On Sept. 28, the MacArthur Foundation announced its 2021 class of fellows. Along with 24 others, the foundation honored Don Mee Choi, a poet and translator who lives in Seattle and teaches at Renton Technical College.
Known colloquially as “genius grants,” MacArthur fellowships are awarded “to individuals who show exceptional creativity in their work and the prospect for still more in the future.” Fellowships include a stipend of $625,000 over five years, for use in whatever way the fellows see fit. The MacArthur Foundation recognized Choi for her work “bearing witness to the effects of military violence and U.S. imperialism on the civilians of the Korean Peninsula.”
Choi was born in Seoul, South Korea, and immigrated to Hong Kong with her family to flee the authoritarian rule of Park Chung Hee. In 1981, she moved to the United States for art school, earning bachelor’s and master’s degrees in fine arts. She began translating contemporary Korean women poets before moving to Seattle 25 years ago.
Since 2004, she’s taught at Renton Technical College’s downtown Seattle site as part of their high school completion program. She works with the state Department of Social and Health Services, Goodwill and other community organizations to serve historically underrepresented and underprivileged students.
Themes in Choi’s eight works of poetry and essays include imperial violence, historical trauma, and the power and shortcomings of language. Her work combines verse, narrative, translations and visual elements — like drawings, maps and photos, including those taken by her photojournalist father — to explore the longing and “perpetual homesickness” of those displaced by U.S. imperialism.
“The question I often ask myself is, does my art perpetuate historical oblivion?” She writes on the MacArthur Foundation’s website. “I hope that my work generates literary resistance against geopolitical borders, including the borders of linguistic and literary conventions.”
The MacArthur fellowship is not the first time that Choi has been recognized. She has received a number of awards and fellowships for poetry and translation, including the 2020 National Book Award for Poetry for DMZ Colony, which along with Hardly War, make up the first two books of a trilogy.
She is currently teaching at Leipzig University in Germany as part of the Picador Guest Professorship for Literature. While abroad, she hopes to also work on the third book in the trilogy.
Choi answered questions by email from Germany.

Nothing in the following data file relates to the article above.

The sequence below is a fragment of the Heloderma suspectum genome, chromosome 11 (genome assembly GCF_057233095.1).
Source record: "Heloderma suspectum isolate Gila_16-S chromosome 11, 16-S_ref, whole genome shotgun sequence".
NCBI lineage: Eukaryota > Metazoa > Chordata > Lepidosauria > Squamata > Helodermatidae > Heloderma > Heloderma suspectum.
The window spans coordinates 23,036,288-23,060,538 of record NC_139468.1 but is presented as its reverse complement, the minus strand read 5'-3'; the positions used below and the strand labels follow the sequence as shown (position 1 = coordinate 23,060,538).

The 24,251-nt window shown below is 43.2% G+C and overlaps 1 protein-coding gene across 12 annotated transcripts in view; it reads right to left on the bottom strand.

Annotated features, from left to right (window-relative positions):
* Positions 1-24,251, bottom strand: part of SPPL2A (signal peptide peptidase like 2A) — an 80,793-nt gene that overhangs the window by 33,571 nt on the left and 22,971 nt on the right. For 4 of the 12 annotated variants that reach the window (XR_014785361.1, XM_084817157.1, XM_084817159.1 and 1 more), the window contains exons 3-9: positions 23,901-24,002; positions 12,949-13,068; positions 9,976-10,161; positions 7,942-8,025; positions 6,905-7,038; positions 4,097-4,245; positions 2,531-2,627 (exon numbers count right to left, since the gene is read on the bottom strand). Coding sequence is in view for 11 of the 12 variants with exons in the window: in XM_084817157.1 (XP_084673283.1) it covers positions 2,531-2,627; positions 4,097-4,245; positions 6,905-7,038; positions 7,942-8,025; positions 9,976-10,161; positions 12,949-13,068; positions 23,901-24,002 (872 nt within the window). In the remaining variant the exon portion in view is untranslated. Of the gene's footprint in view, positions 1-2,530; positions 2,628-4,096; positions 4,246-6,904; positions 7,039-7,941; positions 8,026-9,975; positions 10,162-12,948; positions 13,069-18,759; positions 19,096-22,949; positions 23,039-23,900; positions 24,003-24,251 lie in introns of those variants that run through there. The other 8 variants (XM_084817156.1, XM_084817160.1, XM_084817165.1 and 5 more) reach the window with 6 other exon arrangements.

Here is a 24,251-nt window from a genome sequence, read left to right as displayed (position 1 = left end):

Misty Shock Rule: You recently tweeted about how the recognition you are receiving is “starting to feel real.” Do you experience imposter syndrome, like many people of color and women do?
Don Mee Choi: What I meant by “starting to feel real” is that such incredible recognition and support, at first, felt so distant from the realities of my daily life. I teach five days a week, which leaves me only the weekends to work on my writing. Working nonstop eventually catches up to you. I couldn’t function for a whole month this summer from a terrible episode of vertigo. I don’t suffer from an imposter syndrome. I just suffer from having lack of time for my creative work. But the MacArthur fellowship is going to change my life on all levels. I will soon have the full freedom and privilege to work on my creative projects.
MSR: Do you see a connection between your work as a poet, writer and translator and your work at Renton Technical College?
DMC: On a superficial level, my work at Renton Technical College appears to have nothing to do with my poetry, but on a deeper level, I think they are connected. I see on a daily basis what kinds of impact the simultaneous U.S. interventions in Asia, Africa, Central and South America, and the Middle East have on displaced people. And many of them are our students. Many of our students are also Black and Pacific Northwest coastal Salish tribal members. Most have been struggling with enforced poverty for generations and coping with trauma from the legacy of imperial violence within the U.S. My work at Renton Technical College is the daily mirror of my own pursuit of exploring and understanding the legacy of U.S. militarism in Korea.
MSR: What are the similarities between the work of a poet and the work of a translator, which finds its intersection in your work?
DMC: While I was writing DMZ Colony, I came to fully realize that they are both an act of imagination. I came to fully understand this by seeing and experiencing Ilya Kabakov’s installation “School No. 6” during my stay in Marfa, Texas, for the Lannan Residency Fellowship in 2018. This double act of translating and imagining took place in various sections of the book, particularly in “The Orphans” [which consists of translations of imagined first-person accounts by eight girls who survived 1951’s Sancheong-Hamyang Massacre].
MSR: How do members of a diaspora deal with historical trauma, and how is your work addressing that? Is the Korean diaspora different from other diasporas in this regard?
DMC: I don’t really know. I’ve been relatively sheltered and privileged from the brunt force of history. As a poet I’m channeling the voices of those who have perished from atrocities as well as those who have survived the tumultuous historical times, including my father, who survived and supported his family by photographing and filming the endless wars the U.S. waged in Asia. As more of us poets translate, I think we will be able to see better how our histories and diasporas might be connected.